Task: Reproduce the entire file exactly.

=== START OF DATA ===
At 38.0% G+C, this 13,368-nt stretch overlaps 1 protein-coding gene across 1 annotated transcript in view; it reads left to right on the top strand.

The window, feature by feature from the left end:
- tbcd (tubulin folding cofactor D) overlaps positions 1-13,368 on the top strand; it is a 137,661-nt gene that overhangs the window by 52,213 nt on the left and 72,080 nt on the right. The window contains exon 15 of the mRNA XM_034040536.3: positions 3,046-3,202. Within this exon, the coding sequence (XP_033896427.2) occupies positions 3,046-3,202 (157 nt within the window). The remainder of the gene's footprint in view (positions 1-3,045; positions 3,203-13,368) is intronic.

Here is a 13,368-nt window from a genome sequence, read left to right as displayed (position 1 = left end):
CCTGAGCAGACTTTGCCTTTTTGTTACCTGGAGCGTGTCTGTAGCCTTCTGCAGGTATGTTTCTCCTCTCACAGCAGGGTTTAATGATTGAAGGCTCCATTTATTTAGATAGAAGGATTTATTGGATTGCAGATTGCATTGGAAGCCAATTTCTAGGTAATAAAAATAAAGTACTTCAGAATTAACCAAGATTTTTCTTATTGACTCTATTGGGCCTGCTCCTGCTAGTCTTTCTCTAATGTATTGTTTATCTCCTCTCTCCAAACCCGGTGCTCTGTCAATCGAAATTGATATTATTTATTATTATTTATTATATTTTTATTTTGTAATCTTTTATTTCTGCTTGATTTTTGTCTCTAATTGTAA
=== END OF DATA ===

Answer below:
At 38.0% G+C, this 13,368-nt stretch overlaps 1 protein-coding gene across 1 annotated transcript in view; it reads left to right on the top strand.

The window, feature by feature from the left end:
- tbcd (tubulin folding cofactor D) overlaps positions 1-13,368 on the top strand; it is a 137,661-nt gene that overhangs the window by 52,213 nt on the left and 72,080 nt on the right. The window contains exon 15 of the mRNA XM_034040536.3: positions 3,046-3,202. Within this exon, the coding sequence (XP_033896427.2) occupies positions 3,046-3,202 (157 nt within the window). The remainder of the gene's footprint in view (positions 1-3,045; positions 3,203-13,368) is intronic.

Here is a 13,368-nt window from a genome sequence, read left to right as displayed (position 1 = left end):
CCTGAGCAGACTTTGCCTTTTTGTTACCTGGAGCGTGTCTGTAGCCTTCTGCAGGTATGTTTCTCCTCTCACAGCAGGGTTTAATGATTGAAGGCTCCATTTATTTAGATAGAAGGATTTATTGGATTGCAGATTGCATTGGAAGCCAATTTCTAGGTAATAAAAATAAAGTACTTCAGAATTAACCAAGATTTTTCTTATTGACTCTATTGGGCCTGCTCCTGCTAGTCTTTCTCTAATGTATTGTTTATCTCCTCTCTCCAAACCCGGTGCTCTGTCAATCGAAATTGATATTATTTATTATTATTTATTATATTTTTATTTTGTAATCTTTTATTTCTGCTTGATTTTTGTCTCTAATTGTAA